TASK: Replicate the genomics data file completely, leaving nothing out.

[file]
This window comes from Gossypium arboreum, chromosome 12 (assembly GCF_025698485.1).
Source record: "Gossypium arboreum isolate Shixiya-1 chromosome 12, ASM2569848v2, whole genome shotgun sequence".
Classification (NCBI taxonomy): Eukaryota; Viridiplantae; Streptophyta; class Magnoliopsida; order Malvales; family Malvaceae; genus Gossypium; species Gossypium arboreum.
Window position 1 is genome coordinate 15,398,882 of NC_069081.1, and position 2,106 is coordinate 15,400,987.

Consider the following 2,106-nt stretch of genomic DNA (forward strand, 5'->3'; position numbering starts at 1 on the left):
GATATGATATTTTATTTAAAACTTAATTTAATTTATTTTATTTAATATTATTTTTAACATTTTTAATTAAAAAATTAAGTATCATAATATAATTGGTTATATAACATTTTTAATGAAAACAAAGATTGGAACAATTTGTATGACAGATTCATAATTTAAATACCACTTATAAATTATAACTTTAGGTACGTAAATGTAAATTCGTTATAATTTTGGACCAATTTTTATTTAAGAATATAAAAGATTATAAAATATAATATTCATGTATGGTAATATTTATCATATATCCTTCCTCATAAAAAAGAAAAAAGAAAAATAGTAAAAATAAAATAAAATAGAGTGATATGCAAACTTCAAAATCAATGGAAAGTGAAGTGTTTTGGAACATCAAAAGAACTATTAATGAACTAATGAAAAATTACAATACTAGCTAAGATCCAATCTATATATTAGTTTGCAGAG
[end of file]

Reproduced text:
This window comes from Gossypium arboreum, chromosome 12 (assembly GCF_025698485.1).
Source record: "Gossypium arboreum isolate Shixiya-1 chromosome 12, ASM2569848v2, whole genome shotgun sequence".
Classification (NCBI taxonomy): Eukaryota; Viridiplantae; Streptophyta; class Magnoliopsida; order Malvales; family Malvaceae; genus Gossypium; species Gossypium arboreum.
Window position 1 is genome coordinate 15,398,882 of NC_069081.1, and position 2,106 is coordinate 15,400,987.

Consider the following 2,106-nt stretch of genomic DNA (forward strand, 5'->3'; position numbering starts at 1 on the left):
GATATGATATTTTATTTAAAACTTAATTTAATTTATTTTATTTAATATTATTTTTAACATTTTTAATTAAAAAATTAAGTATCATAATATAATTGGTTATATAACATTTTTAATGAAAACAAAGATTGGAACAATTTGTATGACAGATTCATAATTTAAATACCACTTATAAATTATAACTTTAGGTACGTAAATGTAAATTCGTTATAATTTTGGACCAATTTTTATTTAAGAATATAAAAGATTATAAAATATAATATTCATGTATGGTAATATTTATCATATATCCTTCCTCATAAAAAAGAAAAAAGAAAAATAGTAAAAATAAAATAAAATAGAGTGATATGCAAACTTCAAAATCAATGGAAAGTGAAGTGTTTTGGAACATCAAAAGAACTATTAATGAACTAATGAAAAATTACAATACTAGCTAAGATCCAATCTATATATTAGTTTGCAGAG